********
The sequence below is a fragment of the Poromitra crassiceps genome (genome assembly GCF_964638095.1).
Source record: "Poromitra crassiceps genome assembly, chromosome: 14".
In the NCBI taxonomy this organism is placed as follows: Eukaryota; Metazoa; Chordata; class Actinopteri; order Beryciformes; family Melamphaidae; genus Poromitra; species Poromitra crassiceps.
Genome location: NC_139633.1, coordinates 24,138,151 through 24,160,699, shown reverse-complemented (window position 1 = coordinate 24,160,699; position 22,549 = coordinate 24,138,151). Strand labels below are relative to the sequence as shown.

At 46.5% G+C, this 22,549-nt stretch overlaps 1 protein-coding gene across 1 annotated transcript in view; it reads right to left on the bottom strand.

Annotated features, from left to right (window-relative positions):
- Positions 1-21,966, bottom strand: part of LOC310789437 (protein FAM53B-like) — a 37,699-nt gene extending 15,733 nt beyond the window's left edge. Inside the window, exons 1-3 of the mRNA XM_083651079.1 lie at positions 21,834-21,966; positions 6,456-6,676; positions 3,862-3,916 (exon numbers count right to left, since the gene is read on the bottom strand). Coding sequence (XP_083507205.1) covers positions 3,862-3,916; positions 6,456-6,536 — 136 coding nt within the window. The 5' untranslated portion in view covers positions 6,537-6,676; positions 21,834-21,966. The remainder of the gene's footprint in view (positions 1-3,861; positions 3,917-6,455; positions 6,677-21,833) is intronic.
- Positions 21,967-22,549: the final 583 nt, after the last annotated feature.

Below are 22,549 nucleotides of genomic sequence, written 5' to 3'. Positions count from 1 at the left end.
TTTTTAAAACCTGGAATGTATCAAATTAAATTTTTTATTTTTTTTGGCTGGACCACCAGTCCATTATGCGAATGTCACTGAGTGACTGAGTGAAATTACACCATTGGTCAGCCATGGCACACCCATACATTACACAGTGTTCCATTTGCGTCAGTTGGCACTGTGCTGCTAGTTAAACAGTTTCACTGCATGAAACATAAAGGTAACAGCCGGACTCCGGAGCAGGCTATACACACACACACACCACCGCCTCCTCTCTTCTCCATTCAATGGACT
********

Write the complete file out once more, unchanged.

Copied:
The sequence below is a fragment of the Poromitra crassiceps genome (genome assembly GCF_964638095.1).
Source record: "Poromitra crassiceps genome assembly, chromosome: 14".
In the NCBI taxonomy this organism is placed as follows: Eukaryota; Metazoa; Chordata; class Actinopteri; order Beryciformes; family Melamphaidae; genus Poromitra; species Poromitra crassiceps.
Genome location: NC_139633.1, coordinates 24,138,151 through 24,160,699, shown reverse-complemented (window position 1 = coordinate 24,160,699; position 22,549 = coordinate 24,138,151). Strand labels below are relative to the sequence as shown.

At 46.5% G+C, this 22,549-nt stretch overlaps 1 protein-coding gene across 1 annotated transcript in view; it reads right to left on the bottom strand.

Annotated features, from left to right (window-relative positions):
- Positions 1-21,966, bottom strand: part of LOC310789437 (protein FAM53B-like) — a 37,699-nt gene extending 15,733 nt beyond the window's left edge. Inside the window, exons 1-3 of the mRNA XM_083651079.1 lie at positions 21,834-21,966; positions 6,456-6,676; positions 3,862-3,916 (exon numbers count right to left, since the gene is read on the bottom strand). Coding sequence (XP_083507205.1) covers positions 3,862-3,916; positions 6,456-6,536 — 136 coding nt within the window. The 5' untranslated portion in view covers positions 6,537-6,676; positions 21,834-21,966. The remainder of the gene's footprint in view (positions 1-3,861; positions 3,917-6,455; positions 6,677-21,833) is intronic.
- Positions 21,967-22,549: the final 583 nt, after the last annotated feature.

Below are 22,549 nucleotides of genomic sequence, written 5' to 3'. Positions count from 1 at the left end.
TTTTTAAAACCTGGAATGTATCAAATTAAATTTTTTATTTTTTTTGGCTGGACCACCAGTCCATTATGCGAATGTCACTGAGTGACTGAGTGAAATTACACCATTGGTCAGCCATGGCACACCCATACATTACACAGTGTTCCATTTGCGTCAGTTGGCACTGTGCTGCTAGTTAAACAGTTTCACTGCATGAAACATAAAGGTAACAGCCGGACTCCGGAGCAGGCTATACACACACACACACCACCGCCTCCTCTCTTCTCCATTCAATGGACT